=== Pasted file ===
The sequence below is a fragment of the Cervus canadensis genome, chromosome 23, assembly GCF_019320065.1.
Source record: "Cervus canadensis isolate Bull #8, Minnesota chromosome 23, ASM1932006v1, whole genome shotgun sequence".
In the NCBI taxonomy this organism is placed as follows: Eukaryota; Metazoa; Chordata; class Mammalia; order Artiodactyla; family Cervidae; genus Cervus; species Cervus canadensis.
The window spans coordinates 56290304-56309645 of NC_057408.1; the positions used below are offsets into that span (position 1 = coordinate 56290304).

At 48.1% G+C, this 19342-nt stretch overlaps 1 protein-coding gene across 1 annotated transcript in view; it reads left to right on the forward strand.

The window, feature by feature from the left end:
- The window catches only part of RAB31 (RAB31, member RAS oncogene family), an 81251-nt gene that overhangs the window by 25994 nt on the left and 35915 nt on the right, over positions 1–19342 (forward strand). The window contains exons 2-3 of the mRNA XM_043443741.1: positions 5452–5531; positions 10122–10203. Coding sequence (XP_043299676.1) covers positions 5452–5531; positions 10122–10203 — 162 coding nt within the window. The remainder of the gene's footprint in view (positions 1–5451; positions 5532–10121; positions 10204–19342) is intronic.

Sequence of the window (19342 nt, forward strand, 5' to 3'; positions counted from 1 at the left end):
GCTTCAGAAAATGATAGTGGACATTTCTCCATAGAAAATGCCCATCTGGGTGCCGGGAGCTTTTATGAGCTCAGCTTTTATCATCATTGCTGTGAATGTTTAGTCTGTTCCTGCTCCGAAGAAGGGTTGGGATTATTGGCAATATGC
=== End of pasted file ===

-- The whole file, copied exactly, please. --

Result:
The sequence below is a fragment of the Cervus canadensis genome, chromosome 23, assembly GCF_019320065.1.
Source record: "Cervus canadensis isolate Bull #8, Minnesota chromosome 23, ASM1932006v1, whole genome shotgun sequence".
In the NCBI taxonomy this organism is placed as follows: Eukaryota; Metazoa; Chordata; class Mammalia; order Artiodactyla; family Cervidae; genus Cervus; species Cervus canadensis.
The window spans coordinates 56290304-56309645 of NC_057408.1; the positions used below are offsets into that span (position 1 = coordinate 56290304).

At 48.1% G+C, this 19342-nt stretch overlaps 1 protein-coding gene across 1 annotated transcript in view; it reads left to right on the forward strand.

The window, feature by feature from the left end:
- The window catches only part of RAB31 (RAB31, member RAS oncogene family), an 81251-nt gene that overhangs the window by 25994 nt on the left and 35915 nt on the right, over positions 1–19342 (forward strand). The window contains exons 2-3 of the mRNA XM_043443741.1: positions 5452–5531; positions 10122–10203. Coding sequence (XP_043299676.1) covers positions 5452–5531; positions 10122–10203 — 162 coding nt within the window. The remainder of the gene's footprint in view (positions 1–5451; positions 5532–10121; positions 10204–19342) is intronic.

Sequence of the window (19342 nt, forward strand, 5' to 3'; positions counted from 1 at the left end):
GCTTCAGAAAATGATAGTGGACATTTCTCCATAGAAAATGCCCATCTGGGTGCCGGGAGCTTTTATGAGCTCAGCTTTTATCATCATTGCTGTGAATGTTTAGTCTGTTCCTGCTCCGAAGAAGGGTTGGGATTATTGGCAATATGC